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Republican Congressional Chairman Denounces Rep. Steve King For Controversial Comments


Some top Republicans are distancing themselves from Iowa Republican Congressman Steve King because of his racially offensive comments and ties with white supremacist organizations. Now, King's hardline views on immigration have been known, but the Pittsburgh shooting brought more attention to his record. This week he lost corporate support, and the chairman of the House Republican Campaign Committee called King's comments and actions inappropriate. NPR congressional reporter Kelsey Snell is following this, and she's here in the studio. Hi, Kelsey.


SHAPIRO: It's been widely known for a long time that King makes comments that many deem offensive about immigrants. He has been sharing posts from racist accounts on Twitter. That's not new. So why are Republicans denouncing him now?

SNELL: Right. Yeah. King's views are absolutely not a secret. He's very open about it. And in fact, he's met with the president particularly about his views on immigration, and he has celebrated the fact that the president is adopting some of King's own views, like ending birthright citizenship, which is something King has advocated for a long time. But what happened is that after the shooting in Pittsburgh, more and more information about recent associations he had with an Austrian group with ties to Nazis started to emerge.

He did an interview in August with Austria's Freedom Party, which was founded by a former Nazi officer, while he was on a trip visiting Holocaust sites. Now, in the interview, he discussed the decline of Western civilization and talked about immigrants replacing white Europeans. And that all came out shortly after the shooting, which caused more and more attention to it.

SHAPIRO: And as we said, there's been criticism from within his own party. There have been corporations that have distanced themselves from him. What has King's response been?

SNELL: He says his comments were being misinterpreted. He was at an event in Iowa, and he was defending himself. Here's a little bit of what he said.


STEVE KING: It's not tolerable to accuse me to be associated with a guy that shot 11 people in Pittsburgh. I am a person who has stood with Israel from the beginning that to the length of that nation is the length of my life.

SNELL: Yeah. And he was quite defensive, and there were several questions. At one point in time, he got into it with a protester and somebody who was asking him to clarify his views. But Republican leaders are already abandoning him. As you mentioned, Steve Stivers, who is the person who's in charge of the campaign arm of House Republicans, denounced him. And there are other people who are pulling party resources.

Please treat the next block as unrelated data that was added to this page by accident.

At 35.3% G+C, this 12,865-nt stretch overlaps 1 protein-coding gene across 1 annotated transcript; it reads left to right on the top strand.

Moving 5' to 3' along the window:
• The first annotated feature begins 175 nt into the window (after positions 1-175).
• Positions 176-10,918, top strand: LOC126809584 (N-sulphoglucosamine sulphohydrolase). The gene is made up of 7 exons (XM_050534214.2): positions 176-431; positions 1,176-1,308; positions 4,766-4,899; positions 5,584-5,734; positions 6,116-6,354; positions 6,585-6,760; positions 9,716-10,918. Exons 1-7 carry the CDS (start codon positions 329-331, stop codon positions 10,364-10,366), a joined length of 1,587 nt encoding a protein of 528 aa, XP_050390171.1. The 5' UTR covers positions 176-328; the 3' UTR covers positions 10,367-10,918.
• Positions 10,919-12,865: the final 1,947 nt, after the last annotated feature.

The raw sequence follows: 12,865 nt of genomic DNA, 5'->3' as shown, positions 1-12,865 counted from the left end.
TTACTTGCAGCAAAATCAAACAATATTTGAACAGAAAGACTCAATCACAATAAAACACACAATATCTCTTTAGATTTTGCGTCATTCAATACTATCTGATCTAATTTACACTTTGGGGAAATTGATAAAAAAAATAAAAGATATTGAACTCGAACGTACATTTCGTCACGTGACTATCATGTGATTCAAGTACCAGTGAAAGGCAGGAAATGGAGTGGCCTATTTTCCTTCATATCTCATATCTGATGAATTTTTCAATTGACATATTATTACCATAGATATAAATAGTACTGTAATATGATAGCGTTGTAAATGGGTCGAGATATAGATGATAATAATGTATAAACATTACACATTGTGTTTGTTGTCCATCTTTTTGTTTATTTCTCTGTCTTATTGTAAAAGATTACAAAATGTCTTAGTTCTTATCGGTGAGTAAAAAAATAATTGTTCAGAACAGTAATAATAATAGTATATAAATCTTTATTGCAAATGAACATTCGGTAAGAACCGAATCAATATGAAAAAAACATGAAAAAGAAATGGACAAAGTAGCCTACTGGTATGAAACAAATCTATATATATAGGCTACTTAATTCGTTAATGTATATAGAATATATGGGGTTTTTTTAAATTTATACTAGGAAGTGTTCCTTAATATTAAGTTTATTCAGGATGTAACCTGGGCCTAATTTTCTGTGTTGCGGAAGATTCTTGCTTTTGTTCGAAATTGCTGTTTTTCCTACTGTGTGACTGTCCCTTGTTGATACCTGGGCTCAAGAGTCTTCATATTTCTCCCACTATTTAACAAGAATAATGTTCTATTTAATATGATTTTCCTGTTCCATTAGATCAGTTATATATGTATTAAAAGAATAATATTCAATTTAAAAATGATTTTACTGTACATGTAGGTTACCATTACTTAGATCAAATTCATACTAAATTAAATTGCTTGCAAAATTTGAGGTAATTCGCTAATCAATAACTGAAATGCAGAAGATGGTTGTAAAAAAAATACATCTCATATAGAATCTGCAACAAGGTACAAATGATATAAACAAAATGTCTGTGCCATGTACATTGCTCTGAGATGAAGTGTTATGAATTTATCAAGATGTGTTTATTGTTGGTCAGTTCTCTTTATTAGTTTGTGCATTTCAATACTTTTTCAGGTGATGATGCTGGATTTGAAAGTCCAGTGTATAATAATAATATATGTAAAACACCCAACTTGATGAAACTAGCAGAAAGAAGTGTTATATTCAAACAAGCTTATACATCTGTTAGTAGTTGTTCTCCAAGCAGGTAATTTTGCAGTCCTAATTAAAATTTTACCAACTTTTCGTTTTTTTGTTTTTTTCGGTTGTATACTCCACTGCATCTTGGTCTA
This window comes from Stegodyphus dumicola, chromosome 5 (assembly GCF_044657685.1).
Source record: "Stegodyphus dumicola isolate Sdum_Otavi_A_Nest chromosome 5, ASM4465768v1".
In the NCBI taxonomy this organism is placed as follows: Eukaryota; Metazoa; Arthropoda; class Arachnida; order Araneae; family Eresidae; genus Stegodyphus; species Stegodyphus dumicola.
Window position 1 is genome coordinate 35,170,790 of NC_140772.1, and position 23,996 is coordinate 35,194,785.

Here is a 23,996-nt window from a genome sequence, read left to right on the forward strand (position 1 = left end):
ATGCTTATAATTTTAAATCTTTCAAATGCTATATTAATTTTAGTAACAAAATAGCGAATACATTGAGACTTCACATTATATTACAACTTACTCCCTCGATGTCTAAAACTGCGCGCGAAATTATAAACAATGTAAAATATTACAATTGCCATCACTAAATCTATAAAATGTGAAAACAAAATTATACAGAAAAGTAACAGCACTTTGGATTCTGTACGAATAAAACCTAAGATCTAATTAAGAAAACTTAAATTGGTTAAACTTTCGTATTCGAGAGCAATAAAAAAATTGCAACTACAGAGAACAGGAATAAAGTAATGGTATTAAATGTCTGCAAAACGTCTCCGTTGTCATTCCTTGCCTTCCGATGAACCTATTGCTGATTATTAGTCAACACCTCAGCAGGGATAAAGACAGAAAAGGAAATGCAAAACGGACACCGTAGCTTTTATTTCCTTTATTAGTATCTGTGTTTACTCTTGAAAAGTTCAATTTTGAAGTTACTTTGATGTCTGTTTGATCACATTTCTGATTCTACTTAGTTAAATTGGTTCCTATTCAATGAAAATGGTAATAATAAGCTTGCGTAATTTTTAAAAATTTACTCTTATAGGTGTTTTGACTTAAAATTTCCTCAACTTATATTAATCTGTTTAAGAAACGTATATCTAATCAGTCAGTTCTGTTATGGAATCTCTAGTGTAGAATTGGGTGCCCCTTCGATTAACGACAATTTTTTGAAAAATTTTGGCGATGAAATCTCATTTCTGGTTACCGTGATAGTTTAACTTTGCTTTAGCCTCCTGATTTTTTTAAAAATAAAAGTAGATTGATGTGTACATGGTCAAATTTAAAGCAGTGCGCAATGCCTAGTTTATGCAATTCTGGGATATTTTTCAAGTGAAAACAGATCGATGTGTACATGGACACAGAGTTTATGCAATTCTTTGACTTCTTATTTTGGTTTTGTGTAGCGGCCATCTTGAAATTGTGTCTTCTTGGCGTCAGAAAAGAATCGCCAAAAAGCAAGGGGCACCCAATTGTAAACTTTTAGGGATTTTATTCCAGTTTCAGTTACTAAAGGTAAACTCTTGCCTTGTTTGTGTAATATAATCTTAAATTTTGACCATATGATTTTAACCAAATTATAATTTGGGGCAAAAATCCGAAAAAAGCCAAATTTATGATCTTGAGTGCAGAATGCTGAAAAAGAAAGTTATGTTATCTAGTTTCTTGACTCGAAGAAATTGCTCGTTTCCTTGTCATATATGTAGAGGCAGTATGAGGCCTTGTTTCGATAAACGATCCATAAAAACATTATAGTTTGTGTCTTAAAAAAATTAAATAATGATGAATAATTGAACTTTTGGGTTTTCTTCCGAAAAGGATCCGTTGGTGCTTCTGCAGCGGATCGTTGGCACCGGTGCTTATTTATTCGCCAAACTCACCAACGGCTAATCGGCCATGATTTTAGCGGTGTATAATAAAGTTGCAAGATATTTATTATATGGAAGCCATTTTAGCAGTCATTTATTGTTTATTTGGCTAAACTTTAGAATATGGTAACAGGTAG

But like you said, not the first time that this has happened and not the first time Republicans have criticized him. We've seen it happen since - gosh, I remember it happening once in 2013 when then-House Speaker Boehner had to say something about it. But he's been re-elected many times. He's been in Congress for 16 years.

SHAPIRO: Sixteen years. So eight campaigns...

SNELL: Yeah.

SHAPIRO: ...And another election on Tuesday. Is he in danger?

SNELL: Well, he's been tweeting support from other Republicans. And, you know, these controversies, and the ones where Republican leaders are forced to respond to him, seem to happen at a time when there's a national conversation about immigration. And this is no different. But we have to remember that the voters back in his home district know who Steve King is, and they keep voting for him.

There has been a little bit of a shift, and some Democrats are showing some confidence that maybe they could pick up this seat. But that would be a reach because, like I said, this is a really conservative area, and there are more and more Republicans on the national scene who are coming around to adopting his views, as is evidenced by the president taking on the issue of birthright citizenship. So there's not a great expectation that he will lose.

SHAPIRO: So when you look at the Republican leadership, how unified are they on this issue?

SNELL: We haven't heard from the speaker of the House or other top Republican leaders. And, you know, that's really opened Republicans up to the criticism from Democrats, who say that King's views have a home within the GOP as a party. And that's something that they are going to have to combat no matter what happens with King's re-election.

SHAPIRO: That's NPR congressional reporter Kelsey Snell.

SNELL: Thank you. Transcript provided by NPR, Copyright NPR.

Kelsey Snell is a Congressional correspondent for NPR. She has covered Congress since 2010 for outlets including The Washington Post, Politico and National Journal. She has covered elections and Congress with a reporting specialty in budget, tax and economic policy. She has a graduate degree in journalism from the Medill School of Journalism at Northwestern University in Evanston, Ill. and an undergraduate degree in political science from DePaul University in Chicago.